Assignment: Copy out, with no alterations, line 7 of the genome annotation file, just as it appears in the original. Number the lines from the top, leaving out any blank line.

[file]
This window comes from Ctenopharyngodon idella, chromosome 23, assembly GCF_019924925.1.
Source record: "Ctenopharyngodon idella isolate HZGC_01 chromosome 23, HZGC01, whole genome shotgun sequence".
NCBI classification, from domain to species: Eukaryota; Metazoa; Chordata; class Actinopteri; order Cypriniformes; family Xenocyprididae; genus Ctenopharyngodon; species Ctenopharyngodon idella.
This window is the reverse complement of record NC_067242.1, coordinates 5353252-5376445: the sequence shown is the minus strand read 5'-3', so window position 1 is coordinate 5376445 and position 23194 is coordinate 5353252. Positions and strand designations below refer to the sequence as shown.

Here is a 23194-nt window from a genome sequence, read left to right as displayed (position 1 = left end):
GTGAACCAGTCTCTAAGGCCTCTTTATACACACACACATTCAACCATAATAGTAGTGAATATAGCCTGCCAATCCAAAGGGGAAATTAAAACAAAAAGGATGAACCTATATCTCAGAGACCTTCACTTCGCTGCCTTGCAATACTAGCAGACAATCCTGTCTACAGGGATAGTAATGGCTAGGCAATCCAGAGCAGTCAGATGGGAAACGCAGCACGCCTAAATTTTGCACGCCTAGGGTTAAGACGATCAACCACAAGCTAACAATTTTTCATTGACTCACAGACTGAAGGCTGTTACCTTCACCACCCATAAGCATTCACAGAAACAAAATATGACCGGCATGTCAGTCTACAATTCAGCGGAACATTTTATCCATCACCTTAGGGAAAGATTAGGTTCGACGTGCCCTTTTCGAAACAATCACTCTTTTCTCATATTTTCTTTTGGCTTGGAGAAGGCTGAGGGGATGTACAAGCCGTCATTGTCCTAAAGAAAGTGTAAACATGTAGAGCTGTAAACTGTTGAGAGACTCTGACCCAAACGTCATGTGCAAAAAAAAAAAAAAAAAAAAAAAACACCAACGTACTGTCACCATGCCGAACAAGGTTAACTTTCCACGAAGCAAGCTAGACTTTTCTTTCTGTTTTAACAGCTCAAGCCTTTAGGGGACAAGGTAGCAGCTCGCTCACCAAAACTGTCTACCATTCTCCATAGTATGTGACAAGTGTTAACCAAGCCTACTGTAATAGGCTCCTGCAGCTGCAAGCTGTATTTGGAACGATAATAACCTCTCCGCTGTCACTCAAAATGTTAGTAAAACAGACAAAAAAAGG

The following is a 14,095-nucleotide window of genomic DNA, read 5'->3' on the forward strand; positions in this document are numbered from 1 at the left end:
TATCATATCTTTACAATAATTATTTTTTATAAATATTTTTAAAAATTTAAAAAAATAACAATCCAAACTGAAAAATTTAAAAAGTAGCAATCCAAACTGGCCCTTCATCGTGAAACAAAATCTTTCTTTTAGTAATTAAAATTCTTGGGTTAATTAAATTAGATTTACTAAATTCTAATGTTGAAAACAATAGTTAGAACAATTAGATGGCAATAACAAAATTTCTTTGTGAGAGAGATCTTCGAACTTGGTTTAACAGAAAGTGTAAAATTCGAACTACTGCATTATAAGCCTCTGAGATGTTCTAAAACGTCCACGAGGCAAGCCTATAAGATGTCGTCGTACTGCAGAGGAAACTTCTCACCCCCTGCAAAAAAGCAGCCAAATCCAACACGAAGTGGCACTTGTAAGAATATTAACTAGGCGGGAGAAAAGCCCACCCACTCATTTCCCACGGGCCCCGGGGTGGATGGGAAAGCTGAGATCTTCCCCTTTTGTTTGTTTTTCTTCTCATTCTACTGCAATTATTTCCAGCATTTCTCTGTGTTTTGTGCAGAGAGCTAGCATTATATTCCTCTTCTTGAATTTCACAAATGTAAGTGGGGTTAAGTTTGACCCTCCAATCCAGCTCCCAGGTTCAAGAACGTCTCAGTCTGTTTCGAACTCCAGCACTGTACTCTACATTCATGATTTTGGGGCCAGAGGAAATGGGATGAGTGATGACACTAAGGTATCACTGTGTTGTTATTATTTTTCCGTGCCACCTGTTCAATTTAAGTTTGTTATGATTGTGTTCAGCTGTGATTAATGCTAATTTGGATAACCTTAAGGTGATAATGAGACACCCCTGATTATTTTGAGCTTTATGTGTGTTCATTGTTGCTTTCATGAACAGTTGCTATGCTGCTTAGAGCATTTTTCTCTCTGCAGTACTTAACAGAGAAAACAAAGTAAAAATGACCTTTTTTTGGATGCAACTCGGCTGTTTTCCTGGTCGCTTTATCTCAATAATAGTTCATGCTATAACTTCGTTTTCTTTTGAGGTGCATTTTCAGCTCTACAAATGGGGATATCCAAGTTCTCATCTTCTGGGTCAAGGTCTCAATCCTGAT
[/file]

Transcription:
The following is a 14,095-nucleotide window of genomic DNA, read 5'->3' on the forward strand; positions in this document are numbered from 1 at the left end: